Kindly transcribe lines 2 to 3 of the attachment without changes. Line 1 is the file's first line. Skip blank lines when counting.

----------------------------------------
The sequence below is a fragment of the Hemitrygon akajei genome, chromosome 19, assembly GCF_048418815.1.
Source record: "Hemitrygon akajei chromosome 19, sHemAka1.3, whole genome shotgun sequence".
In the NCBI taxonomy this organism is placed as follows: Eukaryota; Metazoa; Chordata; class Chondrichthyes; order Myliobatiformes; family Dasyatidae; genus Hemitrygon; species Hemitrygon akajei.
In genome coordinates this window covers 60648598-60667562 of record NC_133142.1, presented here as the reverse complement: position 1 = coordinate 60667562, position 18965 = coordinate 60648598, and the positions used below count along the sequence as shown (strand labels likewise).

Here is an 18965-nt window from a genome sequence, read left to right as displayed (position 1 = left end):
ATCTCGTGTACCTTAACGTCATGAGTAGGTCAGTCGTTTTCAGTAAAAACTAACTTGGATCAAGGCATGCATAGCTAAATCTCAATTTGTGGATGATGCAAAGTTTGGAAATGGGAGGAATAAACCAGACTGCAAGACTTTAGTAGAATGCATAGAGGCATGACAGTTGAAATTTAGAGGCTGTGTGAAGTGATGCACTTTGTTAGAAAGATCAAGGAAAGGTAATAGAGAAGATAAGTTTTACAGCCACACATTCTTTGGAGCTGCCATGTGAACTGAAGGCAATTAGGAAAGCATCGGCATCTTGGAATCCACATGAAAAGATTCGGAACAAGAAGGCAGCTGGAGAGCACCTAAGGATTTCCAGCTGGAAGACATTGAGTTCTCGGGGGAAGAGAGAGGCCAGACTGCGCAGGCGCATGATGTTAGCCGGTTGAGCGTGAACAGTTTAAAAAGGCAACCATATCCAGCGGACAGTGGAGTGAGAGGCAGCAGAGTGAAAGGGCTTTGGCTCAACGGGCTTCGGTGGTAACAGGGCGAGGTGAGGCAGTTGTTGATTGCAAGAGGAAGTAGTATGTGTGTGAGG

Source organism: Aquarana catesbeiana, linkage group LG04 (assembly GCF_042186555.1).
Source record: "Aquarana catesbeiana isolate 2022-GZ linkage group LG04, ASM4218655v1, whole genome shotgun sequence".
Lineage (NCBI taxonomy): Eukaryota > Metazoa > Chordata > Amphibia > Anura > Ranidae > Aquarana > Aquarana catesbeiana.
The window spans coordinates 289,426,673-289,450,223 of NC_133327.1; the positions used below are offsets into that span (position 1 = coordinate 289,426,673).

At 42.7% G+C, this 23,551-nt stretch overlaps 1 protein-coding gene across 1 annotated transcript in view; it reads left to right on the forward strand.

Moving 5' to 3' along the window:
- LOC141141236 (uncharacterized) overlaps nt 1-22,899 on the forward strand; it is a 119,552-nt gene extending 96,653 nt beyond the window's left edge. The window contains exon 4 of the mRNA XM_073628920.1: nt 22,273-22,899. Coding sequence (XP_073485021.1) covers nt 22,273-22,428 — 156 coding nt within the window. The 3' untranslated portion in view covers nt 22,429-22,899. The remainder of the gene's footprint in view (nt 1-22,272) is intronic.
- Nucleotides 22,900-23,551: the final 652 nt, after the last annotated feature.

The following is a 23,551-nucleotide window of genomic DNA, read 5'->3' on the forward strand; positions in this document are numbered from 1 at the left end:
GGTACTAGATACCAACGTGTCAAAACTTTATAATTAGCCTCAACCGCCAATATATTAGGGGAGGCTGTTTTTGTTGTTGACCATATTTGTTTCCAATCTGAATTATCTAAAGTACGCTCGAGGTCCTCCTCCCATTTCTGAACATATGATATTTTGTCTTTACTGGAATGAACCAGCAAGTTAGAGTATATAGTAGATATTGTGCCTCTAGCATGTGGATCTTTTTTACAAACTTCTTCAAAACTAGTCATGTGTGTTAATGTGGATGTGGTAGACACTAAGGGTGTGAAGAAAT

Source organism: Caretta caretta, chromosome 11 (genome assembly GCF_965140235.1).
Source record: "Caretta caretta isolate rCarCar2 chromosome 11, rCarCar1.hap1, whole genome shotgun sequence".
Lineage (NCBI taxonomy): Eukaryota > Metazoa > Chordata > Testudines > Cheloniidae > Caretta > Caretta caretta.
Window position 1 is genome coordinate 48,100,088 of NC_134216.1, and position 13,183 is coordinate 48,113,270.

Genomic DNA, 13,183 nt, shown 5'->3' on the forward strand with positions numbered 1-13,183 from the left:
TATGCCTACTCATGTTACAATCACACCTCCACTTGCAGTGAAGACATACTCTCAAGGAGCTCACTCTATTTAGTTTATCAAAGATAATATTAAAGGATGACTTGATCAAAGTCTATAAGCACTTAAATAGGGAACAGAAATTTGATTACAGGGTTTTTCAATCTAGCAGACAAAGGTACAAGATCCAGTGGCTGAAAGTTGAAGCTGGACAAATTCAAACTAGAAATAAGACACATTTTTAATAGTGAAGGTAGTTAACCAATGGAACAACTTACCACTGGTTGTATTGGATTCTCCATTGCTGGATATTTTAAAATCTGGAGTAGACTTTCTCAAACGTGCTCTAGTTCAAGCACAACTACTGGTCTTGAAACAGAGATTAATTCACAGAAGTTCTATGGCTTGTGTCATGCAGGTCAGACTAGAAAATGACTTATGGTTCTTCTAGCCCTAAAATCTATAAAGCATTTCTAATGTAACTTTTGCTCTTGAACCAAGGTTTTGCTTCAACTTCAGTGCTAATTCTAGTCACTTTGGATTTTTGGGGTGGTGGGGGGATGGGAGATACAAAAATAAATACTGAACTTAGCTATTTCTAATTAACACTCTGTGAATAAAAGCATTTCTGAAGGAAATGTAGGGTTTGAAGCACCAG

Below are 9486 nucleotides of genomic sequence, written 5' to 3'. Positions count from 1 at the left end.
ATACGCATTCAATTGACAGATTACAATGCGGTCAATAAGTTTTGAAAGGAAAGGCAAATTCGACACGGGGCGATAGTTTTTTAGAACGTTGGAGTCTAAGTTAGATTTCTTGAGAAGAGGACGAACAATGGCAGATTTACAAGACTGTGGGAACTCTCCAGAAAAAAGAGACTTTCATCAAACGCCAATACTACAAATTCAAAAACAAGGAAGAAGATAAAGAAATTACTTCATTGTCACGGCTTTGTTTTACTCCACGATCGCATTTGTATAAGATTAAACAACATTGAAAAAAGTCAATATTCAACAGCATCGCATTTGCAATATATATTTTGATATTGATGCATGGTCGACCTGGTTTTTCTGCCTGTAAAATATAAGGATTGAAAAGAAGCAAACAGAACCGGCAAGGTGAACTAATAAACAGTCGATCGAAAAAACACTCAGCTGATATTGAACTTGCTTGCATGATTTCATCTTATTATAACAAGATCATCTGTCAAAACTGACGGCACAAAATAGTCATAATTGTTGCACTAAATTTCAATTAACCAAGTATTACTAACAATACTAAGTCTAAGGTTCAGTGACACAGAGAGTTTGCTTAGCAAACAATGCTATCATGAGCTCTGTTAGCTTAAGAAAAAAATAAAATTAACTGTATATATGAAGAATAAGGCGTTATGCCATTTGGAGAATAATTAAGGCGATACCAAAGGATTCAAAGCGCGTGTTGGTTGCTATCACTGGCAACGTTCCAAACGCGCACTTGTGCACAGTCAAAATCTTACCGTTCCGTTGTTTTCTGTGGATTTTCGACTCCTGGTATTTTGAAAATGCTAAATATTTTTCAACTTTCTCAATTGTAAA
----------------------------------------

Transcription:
Source record: "Hemitrygon akajei chromosome 19, sHemAka1.3, whole genome shotgun sequence".
In the NCBI taxonomy this organism is placed as follows: Eukaryota; Metazoa; Chordata; class Chondrichthyes; order Myliobatiformes; family Dasyatidae; genus Hemitrygon; species Hemitrygon akajei.